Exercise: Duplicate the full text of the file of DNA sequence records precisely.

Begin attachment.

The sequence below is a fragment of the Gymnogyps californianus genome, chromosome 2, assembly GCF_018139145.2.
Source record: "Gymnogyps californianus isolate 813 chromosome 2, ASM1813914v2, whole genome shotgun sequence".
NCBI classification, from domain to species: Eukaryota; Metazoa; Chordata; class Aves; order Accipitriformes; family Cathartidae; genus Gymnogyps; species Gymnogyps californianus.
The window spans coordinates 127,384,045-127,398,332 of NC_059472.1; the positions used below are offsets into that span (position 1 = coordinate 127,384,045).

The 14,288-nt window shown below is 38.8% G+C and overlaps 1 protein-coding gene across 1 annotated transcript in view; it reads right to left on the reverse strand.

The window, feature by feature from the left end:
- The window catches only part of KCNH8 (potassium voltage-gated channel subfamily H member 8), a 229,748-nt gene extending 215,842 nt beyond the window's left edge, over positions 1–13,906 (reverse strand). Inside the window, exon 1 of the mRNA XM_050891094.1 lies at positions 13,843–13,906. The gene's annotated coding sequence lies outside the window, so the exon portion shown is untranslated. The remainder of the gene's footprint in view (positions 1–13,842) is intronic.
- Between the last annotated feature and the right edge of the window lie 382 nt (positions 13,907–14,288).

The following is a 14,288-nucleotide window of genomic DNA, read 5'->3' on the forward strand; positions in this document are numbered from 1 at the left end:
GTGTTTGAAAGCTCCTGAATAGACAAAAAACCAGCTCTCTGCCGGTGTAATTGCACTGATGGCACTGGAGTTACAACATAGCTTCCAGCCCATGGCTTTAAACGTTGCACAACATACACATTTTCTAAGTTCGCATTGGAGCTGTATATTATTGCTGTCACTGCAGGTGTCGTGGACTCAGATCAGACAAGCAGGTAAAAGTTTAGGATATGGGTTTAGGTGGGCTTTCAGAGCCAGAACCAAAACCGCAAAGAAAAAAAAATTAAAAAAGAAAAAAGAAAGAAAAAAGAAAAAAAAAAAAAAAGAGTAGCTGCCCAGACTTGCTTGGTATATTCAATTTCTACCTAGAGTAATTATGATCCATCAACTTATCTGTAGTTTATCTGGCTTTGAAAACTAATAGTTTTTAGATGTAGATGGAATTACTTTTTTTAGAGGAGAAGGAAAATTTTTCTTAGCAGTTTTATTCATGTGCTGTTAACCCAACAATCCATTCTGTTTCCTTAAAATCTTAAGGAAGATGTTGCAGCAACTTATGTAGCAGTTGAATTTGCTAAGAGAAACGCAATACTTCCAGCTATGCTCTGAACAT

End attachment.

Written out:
The sequence below is a fragment of the Gymnogyps californianus genome, chromosome 2, assembly GCF_018139145.2.
Source record: "Gymnogyps californianus isolate 813 chromosome 2, ASM1813914v2, whole genome shotgun sequence".
NCBI classification, from domain to species: Eukaryota; Metazoa; Chordata; class Aves; order Accipitriformes; family Cathartidae; genus Gymnogyps; species Gymnogyps californianus.
The window spans coordinates 127,384,045-127,398,332 of NC_059472.1; the positions used below are offsets into that span (position 1 = coordinate 127,384,045).

The 14,288-nt window shown below is 38.8% G+C and overlaps 1 protein-coding gene across 1 annotated transcript in view; it reads right to left on the reverse strand.

The window, feature by feature from the left end:
- The window catches only part of KCNH8 (potassium voltage-gated channel subfamily H member 8), a 229,748-nt gene extending 215,842 nt beyond the window's left edge, over positions 1–13,906 (reverse strand). Inside the window, exon 1 of the mRNA XM_050891094.1 lies at positions 13,843–13,906. The gene's annotated coding sequence lies outside the window, so the exon portion shown is untranslated. The remainder of the gene's footprint in view (positions 1–13,842) is intronic.
- Between the last annotated feature and the right edge of the window lie 382 nt (positions 13,907–14,288).

The following is a 14,288-nucleotide window of genomic DNA, read 5'->3' on the forward strand; positions in this document are numbered from 1 at the left end:
GTGTTTGAAAGCTCCTGAATAGACAAAAAACCAGCTCTCTGCCGGTGTAATTGCACTGATGGCACTGGAGTTACAACATAGCTTCCAGCCCATGGCTTTAAACGTTGCACAACATACACATTTTCTAAGTTCGCATTGGAGCTGTATATTATTGCTGTCACTGCAGGTGTCGTGGACTCAGATCAGACAAGCAGGTAAAAGTTTAGGATATGGGTTTAGGTGGGCTTTCAGAGCCAGAACCAAAACCGCAAAGAAAAAAAAATTAAAAAAGAAAAAAGAAAGAAAAAAGAAAAAAAAAAAAAAAGAGTAGCTGCCCAGACTTGCTTGGTATATTCAATTTCTACCTAGAGTAATTATGATCCATCAACTTATCTGTAGTTTATCTGGCTTTGAAAACTAATAGTTTTTAGATGTAGATGGAATTACTTTTTTTAGAGGAGAAGGAAAATTTTTCTTAGCAGTTTTATTCATGTGCTGTTAACCCAACAATCCATTCTGTTTCCTTAAAATCTTAAGGAAGATGTTGCAGCAACTTATGTAGCAGTTGAATTTGCTAAGAGAAACGCAATACTTCCAGCTATGCTCTGAACAT